New Zealand has earmarked NZ$ 1.1 billion (US$ 750 million) in recovery funds to create up to 11,000 “environmental jobs” in areas like wetland restoration, the revegetation of conservation areas and the protection of riparian zones. There is also funding for efforts to control introduced predators, including rats and stoats, which have decimated native birds, and invasive species of conifer trees.
United Kingdom of Great Britain and Northern Ireland
The United Kingdom plans to invest up to £40 million (US$ 52 million) in a so-called Green Recovery Challenge Fund. It will help environmental groups and public authorities create or safeguard up to 5,000 jobs in nature conservation and restoration, with a focus on tree planting and the rehabilitation of peatlands. The United Kingdom is also developing a system to assess its natural capital to improve its understanding of habitats and provide better guidance for decision making.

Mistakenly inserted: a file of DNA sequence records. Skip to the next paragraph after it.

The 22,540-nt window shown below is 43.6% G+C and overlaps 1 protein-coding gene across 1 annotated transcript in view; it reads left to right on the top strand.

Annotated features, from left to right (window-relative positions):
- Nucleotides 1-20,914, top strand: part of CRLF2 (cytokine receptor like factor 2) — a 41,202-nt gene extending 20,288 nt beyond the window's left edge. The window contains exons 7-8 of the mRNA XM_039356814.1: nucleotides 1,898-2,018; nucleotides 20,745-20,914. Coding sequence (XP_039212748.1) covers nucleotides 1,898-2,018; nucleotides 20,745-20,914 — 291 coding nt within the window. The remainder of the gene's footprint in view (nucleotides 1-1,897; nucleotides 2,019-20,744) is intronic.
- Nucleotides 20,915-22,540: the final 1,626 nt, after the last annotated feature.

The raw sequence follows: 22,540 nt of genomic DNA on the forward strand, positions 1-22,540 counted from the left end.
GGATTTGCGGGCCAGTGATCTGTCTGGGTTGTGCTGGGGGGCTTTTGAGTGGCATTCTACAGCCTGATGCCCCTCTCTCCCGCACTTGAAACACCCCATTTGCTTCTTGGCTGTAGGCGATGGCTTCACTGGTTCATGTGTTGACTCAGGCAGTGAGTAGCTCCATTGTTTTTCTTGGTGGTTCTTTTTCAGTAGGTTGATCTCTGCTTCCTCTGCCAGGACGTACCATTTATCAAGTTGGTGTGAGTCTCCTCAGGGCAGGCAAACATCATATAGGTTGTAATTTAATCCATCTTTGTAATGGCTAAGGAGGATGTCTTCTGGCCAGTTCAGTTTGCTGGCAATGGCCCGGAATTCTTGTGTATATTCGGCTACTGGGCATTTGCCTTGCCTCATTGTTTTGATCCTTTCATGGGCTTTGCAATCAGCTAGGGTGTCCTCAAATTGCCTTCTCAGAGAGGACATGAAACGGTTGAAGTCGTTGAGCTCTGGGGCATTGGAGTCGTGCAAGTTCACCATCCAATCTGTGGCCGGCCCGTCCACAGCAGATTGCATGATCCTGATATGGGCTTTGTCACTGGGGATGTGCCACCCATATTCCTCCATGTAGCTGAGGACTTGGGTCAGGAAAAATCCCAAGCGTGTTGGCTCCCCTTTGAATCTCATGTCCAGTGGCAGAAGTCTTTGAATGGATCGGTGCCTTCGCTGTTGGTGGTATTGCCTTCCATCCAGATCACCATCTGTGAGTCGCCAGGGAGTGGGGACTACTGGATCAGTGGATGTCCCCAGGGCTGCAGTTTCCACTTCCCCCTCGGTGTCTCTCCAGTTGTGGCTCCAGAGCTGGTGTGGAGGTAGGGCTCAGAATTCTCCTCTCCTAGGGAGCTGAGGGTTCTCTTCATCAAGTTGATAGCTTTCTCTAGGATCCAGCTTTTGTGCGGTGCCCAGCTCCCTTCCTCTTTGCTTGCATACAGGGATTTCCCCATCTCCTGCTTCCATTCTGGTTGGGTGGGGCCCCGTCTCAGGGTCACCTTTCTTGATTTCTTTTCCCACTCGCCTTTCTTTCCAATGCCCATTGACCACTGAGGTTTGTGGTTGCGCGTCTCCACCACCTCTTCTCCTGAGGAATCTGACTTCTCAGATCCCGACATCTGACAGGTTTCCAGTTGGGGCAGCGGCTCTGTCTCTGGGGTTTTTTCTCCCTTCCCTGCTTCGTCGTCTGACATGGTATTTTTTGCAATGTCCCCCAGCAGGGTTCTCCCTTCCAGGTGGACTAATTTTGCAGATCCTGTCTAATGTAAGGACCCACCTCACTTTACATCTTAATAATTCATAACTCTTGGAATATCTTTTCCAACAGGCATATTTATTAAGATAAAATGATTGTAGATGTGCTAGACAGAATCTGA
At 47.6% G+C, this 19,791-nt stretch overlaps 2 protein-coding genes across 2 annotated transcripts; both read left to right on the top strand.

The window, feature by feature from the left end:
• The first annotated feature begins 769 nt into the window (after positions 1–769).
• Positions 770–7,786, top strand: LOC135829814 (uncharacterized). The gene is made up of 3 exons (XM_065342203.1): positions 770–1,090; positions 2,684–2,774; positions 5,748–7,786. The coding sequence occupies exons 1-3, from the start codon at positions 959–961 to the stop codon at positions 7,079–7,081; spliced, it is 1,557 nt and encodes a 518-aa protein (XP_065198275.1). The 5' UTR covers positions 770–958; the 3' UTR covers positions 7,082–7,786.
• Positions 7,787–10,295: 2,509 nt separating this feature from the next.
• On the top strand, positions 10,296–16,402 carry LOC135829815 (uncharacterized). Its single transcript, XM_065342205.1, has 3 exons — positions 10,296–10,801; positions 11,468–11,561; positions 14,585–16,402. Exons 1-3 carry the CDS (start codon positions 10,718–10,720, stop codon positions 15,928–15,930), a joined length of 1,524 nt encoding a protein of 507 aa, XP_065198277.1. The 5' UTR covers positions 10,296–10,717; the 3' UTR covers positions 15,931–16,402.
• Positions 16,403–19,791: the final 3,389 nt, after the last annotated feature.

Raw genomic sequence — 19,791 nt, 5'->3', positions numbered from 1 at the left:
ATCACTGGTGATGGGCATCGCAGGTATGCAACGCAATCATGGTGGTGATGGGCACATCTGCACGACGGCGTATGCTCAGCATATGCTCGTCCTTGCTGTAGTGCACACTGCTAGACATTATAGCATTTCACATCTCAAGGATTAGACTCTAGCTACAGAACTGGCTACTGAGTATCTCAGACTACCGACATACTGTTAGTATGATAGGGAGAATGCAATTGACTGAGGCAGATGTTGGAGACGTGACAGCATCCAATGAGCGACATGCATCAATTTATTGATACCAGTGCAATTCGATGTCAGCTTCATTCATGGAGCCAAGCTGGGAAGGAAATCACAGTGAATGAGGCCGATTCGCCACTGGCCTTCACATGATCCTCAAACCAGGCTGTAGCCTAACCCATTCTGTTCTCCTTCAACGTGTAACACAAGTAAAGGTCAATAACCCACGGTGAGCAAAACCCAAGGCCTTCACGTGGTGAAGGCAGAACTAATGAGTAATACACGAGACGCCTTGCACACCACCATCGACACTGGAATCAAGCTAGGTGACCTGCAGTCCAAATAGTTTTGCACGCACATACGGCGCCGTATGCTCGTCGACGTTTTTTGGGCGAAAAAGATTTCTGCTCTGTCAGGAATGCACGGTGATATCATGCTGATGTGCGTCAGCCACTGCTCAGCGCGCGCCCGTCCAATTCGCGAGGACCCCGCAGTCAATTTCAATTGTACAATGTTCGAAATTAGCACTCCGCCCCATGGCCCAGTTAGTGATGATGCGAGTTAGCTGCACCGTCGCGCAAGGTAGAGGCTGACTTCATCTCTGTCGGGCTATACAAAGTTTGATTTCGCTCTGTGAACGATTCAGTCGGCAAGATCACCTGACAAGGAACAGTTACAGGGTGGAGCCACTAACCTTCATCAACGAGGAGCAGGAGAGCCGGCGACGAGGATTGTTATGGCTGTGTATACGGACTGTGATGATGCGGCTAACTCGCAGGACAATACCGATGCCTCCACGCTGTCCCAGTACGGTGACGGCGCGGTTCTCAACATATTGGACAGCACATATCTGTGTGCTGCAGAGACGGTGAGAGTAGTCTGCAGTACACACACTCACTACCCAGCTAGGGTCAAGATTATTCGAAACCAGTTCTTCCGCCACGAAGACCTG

Ethiopia is aiming to plant 5 billion seedlings this year, part of an effort to double its forest cover by 2030. Together with the Economic Commission for Africa, the country has focused on forest restoration as a way to create green jobs, improve the health of its citizens and spur a recovery from COVID-19. In 2019, Ethiopia set a new world record when over 350 million trees were planted in one day as part of President Abiy Ahmed’s Green Legacy Initiative.
Finland’s recovery efforts include a proposal to spend €53 million (US$ 63 million) on recreation areas, water services and forest conservation. An additional €13.1 million (US$ 15.5 million) will be channelled to the rehabilitation of natural habitats, including forests, and the development of nature tourism. These funds are earmarked for state-owned enterprises charged with capturing carbon and protecting biodiversity.